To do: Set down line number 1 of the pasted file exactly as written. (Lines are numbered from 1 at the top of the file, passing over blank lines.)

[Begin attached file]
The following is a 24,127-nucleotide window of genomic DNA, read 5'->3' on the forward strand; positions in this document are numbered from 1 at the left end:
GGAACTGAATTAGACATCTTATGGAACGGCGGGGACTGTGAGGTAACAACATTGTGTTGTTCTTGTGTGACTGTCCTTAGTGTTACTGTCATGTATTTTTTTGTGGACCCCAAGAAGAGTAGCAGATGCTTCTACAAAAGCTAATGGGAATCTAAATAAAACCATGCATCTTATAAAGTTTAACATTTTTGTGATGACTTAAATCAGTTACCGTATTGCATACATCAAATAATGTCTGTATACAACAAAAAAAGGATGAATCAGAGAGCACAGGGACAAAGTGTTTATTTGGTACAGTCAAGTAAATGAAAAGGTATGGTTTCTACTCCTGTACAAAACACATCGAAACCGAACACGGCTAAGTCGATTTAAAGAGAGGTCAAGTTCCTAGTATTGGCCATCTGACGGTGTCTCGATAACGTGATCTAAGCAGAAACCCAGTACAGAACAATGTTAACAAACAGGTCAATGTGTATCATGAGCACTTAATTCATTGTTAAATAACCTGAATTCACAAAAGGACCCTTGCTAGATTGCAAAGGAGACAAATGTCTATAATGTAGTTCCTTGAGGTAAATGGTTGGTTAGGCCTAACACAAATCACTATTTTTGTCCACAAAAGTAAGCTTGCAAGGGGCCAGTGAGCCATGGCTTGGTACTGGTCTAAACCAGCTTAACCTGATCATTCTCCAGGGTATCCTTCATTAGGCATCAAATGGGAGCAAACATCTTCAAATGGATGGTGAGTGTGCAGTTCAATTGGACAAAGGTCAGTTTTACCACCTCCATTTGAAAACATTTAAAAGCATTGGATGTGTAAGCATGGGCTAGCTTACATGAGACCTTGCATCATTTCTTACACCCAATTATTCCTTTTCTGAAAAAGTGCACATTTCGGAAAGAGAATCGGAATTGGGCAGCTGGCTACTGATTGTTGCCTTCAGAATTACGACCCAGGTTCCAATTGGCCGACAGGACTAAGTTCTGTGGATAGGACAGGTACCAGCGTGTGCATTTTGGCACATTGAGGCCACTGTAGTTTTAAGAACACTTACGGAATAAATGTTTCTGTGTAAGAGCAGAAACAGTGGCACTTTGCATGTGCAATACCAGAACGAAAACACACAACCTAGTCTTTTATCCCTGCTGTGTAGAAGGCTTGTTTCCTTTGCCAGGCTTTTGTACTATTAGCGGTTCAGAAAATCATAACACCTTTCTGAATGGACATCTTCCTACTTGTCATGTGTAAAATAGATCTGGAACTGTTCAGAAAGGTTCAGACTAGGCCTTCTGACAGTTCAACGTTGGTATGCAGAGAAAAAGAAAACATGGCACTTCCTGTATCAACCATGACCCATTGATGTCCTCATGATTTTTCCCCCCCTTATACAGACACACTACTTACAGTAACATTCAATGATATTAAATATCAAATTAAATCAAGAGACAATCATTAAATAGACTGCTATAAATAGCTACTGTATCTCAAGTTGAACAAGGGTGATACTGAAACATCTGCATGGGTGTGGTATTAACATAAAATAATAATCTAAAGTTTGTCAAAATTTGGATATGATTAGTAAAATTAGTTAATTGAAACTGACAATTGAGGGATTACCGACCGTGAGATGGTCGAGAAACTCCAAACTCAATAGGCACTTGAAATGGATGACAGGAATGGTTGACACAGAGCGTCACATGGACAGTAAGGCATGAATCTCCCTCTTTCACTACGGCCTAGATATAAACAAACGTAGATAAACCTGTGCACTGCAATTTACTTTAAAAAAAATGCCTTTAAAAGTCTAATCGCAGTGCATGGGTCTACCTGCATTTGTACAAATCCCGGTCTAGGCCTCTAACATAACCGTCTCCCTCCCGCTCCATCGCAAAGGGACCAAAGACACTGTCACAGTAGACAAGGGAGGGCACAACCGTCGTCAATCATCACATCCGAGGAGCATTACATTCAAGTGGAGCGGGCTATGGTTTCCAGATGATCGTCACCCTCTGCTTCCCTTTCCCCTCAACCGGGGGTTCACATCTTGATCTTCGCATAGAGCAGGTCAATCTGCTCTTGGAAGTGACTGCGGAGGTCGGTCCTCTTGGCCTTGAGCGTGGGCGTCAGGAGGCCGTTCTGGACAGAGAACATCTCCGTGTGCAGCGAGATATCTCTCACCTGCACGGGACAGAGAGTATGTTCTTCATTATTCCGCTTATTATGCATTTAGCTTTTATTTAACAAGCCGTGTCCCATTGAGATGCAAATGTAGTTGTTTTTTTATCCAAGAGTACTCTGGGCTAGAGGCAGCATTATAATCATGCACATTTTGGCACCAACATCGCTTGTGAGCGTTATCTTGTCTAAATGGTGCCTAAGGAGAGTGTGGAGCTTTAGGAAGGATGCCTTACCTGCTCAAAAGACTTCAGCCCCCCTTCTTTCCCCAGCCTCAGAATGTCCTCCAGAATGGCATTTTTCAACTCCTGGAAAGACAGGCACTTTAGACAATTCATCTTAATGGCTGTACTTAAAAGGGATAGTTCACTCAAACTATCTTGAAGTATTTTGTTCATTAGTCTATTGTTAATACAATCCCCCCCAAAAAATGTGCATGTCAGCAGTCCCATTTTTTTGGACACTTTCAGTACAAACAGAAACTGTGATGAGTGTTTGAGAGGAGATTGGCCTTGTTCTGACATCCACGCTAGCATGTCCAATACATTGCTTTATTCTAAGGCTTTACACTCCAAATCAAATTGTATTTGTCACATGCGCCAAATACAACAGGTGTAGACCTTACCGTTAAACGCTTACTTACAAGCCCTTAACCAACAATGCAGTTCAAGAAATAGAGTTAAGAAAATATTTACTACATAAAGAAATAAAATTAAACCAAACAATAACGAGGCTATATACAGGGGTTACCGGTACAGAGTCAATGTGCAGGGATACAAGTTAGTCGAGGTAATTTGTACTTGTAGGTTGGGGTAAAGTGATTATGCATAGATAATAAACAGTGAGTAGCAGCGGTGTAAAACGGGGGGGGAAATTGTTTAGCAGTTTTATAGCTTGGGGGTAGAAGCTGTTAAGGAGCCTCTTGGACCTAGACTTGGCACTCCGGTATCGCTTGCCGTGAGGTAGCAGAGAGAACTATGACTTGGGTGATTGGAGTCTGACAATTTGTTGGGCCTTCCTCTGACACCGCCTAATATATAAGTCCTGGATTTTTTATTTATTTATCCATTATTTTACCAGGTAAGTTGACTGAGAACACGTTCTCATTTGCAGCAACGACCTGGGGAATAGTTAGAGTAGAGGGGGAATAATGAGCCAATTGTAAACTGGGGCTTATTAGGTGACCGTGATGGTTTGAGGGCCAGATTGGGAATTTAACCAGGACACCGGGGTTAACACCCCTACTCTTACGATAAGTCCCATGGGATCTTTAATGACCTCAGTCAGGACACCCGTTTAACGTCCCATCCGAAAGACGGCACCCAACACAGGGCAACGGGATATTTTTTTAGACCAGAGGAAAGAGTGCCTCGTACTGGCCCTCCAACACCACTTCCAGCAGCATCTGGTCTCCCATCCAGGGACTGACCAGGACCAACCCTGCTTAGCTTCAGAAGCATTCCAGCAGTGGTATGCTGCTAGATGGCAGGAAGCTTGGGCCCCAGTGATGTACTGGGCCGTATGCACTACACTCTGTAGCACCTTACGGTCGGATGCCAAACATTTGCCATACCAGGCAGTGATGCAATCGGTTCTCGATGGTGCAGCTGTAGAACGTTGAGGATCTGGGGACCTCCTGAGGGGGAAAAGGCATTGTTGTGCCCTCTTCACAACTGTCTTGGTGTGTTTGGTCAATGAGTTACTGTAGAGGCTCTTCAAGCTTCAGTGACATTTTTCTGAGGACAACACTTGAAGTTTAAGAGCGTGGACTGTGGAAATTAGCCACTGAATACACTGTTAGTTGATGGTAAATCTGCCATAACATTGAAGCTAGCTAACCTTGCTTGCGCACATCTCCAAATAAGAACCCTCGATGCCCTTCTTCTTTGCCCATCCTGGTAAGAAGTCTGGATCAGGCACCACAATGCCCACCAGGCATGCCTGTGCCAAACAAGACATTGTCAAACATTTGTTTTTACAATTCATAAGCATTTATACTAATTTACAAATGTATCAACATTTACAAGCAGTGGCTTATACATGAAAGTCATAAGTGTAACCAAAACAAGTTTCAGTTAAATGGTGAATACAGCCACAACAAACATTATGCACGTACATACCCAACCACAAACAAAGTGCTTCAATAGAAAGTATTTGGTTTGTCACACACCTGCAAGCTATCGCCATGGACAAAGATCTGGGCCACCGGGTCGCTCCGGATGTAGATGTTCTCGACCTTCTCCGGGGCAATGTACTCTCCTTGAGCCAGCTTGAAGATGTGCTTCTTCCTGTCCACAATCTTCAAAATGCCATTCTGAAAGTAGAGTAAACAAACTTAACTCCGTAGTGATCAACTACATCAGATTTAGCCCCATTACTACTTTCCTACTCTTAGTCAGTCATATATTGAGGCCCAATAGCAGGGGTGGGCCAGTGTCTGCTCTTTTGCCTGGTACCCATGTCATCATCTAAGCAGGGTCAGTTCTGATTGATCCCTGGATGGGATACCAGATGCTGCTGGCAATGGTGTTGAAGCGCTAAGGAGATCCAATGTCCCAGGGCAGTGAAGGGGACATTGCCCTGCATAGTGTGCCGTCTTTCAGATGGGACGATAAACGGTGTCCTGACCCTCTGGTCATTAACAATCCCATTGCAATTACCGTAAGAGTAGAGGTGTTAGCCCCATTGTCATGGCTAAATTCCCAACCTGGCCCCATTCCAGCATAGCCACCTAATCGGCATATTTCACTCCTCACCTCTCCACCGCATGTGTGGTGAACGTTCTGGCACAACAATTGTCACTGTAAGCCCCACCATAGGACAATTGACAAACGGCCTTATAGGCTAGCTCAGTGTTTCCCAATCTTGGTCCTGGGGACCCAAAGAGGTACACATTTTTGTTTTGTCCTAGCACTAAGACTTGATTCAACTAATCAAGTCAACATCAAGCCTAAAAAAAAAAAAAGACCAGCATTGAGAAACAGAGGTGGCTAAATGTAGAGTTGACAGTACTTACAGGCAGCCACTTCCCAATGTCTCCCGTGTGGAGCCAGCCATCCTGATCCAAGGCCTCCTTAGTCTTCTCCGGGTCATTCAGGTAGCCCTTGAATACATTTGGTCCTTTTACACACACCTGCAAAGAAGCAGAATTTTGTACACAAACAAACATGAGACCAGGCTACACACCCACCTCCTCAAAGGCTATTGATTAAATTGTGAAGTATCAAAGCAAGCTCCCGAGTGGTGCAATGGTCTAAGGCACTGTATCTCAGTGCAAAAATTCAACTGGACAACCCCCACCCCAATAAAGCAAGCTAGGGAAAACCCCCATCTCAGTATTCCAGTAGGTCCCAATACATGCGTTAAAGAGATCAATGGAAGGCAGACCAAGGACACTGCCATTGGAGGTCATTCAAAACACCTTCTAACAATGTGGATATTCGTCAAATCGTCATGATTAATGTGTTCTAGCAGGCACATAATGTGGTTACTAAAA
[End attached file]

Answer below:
The following is a 24,127-nucleotide window of genomic DNA, read 5'->3' on the forward strand; positions in this document are numbered from 1 at the left end: